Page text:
Pope Francis and the Scrapping of the Just War Doctrine

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  • In August 1914, Germany occupied Belgium and quickly invaded France—all parties are guilty of unjust war.
  • In 1939, Nazi Germany invaded Poland—prompting Great Britain and France to declare war on Germany—all parties are responsible for unjust war.
  • On December 7, 1941, Japan attacked Pearl Harbor, provoking the United States’ entry into World War II—both countries are responsible for unjust war.
  • On February 24, 2022, Vladimir Putin ordered the Russian invasion of the sovereign nation of Ukraine. Ukraine responded with defensive military action. Both countries are guilty of unjust war.  

Undoubtedly, readers of this article will find the above statements provocative, offensive, even repulsive. However, if one were to interpret, at face value, recent comments by Pope Francis in response to the Russia/Ukraine conflict, then, according to the Holy Father, all the statements above are true. I deliberately emphasize the term “face value” because, despite the pope’s disturbing remarks, perhaps his view of war is ultimately more nuanced and complex. 

On March 16th, in response to Russian Orthodox Patriarch Kirill’s initial support for Putin’s initiatives, Pope Francis “met” with the Russian religious leader by video conference. According to the Holy See Press Office, the meeting was motivated “by the desire to show, as shepherds of their people, a road to peace, to pray for peace so that there may be a cease-fire.” Regarding the ethics of war, Pope Francis stated the following: 

There was a time, even in our Churches, when people spoke of a holy war or a just war. Today we cannot speak in this manner. A Christian awareness of the importance of peace has developed. Wars are always unjust since it is the people of God who pay. Our hearts cannot but weep before the children and women killed, along with all the victims of war. War is never the way.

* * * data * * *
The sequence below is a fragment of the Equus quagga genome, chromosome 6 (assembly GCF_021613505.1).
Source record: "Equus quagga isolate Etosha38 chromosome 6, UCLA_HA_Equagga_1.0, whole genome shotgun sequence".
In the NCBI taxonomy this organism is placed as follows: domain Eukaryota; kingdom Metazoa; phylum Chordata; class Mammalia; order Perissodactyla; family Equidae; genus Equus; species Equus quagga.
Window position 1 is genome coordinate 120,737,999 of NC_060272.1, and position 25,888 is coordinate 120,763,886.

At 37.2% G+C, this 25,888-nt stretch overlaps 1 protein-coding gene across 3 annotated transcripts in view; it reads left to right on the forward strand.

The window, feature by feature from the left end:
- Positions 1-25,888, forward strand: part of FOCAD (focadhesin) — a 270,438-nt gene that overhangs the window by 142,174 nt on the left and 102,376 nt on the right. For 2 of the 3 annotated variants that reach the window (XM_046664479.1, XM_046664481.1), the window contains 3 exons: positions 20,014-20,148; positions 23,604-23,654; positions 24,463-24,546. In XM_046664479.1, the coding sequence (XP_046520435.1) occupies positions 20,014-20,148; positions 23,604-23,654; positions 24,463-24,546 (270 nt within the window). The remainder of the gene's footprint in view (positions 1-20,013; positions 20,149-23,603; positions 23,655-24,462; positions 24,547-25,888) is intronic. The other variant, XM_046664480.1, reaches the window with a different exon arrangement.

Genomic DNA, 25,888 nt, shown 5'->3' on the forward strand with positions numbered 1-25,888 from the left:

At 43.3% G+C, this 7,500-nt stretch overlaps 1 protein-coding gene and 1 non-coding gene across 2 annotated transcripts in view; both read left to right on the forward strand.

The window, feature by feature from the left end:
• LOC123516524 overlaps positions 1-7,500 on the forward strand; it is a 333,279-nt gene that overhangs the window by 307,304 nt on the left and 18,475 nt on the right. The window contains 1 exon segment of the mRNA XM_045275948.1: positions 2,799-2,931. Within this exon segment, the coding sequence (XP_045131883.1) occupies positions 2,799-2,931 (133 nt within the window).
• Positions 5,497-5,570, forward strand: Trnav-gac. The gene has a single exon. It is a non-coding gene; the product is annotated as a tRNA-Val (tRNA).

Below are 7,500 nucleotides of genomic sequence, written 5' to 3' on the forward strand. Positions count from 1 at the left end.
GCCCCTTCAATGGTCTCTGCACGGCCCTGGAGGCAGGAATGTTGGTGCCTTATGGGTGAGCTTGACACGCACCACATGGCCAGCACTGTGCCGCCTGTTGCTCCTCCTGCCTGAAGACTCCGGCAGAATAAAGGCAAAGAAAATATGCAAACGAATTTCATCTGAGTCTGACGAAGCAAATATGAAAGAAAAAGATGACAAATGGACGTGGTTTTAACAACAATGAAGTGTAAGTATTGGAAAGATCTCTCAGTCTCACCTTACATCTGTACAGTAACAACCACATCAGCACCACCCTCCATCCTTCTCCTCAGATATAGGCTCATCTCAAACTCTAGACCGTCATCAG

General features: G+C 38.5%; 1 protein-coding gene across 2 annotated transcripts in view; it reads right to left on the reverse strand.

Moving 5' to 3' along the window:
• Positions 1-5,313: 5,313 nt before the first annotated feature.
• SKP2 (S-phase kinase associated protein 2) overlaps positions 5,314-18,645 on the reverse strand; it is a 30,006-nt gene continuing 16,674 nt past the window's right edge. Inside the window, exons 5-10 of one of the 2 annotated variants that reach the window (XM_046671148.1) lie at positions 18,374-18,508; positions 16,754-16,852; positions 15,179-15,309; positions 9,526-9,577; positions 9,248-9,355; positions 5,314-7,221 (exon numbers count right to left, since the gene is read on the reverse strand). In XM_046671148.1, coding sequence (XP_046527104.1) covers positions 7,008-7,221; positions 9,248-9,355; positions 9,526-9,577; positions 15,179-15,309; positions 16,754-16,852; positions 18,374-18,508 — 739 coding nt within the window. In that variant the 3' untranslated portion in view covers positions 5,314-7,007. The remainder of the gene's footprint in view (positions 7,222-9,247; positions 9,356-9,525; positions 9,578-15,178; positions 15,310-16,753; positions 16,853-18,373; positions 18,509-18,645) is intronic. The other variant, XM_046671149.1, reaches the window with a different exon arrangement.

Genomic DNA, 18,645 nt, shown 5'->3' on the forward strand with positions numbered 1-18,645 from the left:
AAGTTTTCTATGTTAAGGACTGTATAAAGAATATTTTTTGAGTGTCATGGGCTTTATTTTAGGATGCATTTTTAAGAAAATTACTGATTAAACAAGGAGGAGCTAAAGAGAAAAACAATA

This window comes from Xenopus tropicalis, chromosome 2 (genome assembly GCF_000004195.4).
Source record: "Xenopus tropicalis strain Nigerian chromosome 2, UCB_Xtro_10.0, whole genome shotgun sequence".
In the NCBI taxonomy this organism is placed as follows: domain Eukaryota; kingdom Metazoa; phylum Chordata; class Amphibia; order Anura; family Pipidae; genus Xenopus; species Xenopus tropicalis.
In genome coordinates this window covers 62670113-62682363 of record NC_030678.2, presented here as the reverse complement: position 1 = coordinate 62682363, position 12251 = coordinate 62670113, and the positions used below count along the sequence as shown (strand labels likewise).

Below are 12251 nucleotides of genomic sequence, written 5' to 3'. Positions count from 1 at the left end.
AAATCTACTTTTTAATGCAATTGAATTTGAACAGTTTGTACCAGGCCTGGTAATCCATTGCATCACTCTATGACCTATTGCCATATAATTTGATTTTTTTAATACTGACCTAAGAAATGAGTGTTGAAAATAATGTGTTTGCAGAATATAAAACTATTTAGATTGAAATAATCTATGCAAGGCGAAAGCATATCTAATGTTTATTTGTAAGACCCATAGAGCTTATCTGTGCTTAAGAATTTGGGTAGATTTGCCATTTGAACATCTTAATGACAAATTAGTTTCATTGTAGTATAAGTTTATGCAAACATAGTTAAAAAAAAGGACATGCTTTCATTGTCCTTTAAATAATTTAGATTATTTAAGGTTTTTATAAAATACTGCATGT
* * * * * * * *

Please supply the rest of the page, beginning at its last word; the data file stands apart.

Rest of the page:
The comment has the character of one of those “off-the-cuff”—even reckless—remarks the Holy Father is known to make—remarks that often provoke bewilderment and confusion. Here it certainly appears that Pope Francis, in just a few words, tossed Catholic Just War Teaching into the doctrinal trash bin where it may be keeping company with Francis’ 2018 revision of the Catholic teaching on capital punishment. 

If Francis is correct that “There was a time, even in our Churches, when people spoke of a holy war or a just war. Today we cannot speak in this manner,” then one may reasonably conclude that even defensive wars are “unjust.” After all, the Catholic just war doctrine is all about explaining the ethics of what indeed makes a war “just”! Let me also point out that the Catholic Just War Doctrine is not simply something “people spoke of.” It is the formal doctrine of the Catholic Church. 

It is important to notice how Francis dismissed this doctrine. It is similar to the way he justified altering Catholic teaching that the death penalty was no longer morally “admissible,” an issue on which I wrote in 2018. According to the Holy Father, this teaching, like Just War Doctrine, is a thing of the past, morally justified by past generations, but the Catholic Church has evolved. As he stated: “A Christian awareness of the importance of peace has developed.” 

In an October 2017 speech, regarding the death penalty Francis argued that employment of the death penalty and Church defense of the practice was historically conditioned: In past centuries, when faced with a poverty of instruments of defense and social maturity had not yet reached a positive development, recourse to the death penalty appeared as the logical consequence of the application of justice which had to be adhered to” and was “dictated more by a legalistic than a Christian mentality.” Now Francis claims that a similar development has occurred in reference to the Just War Doctrine.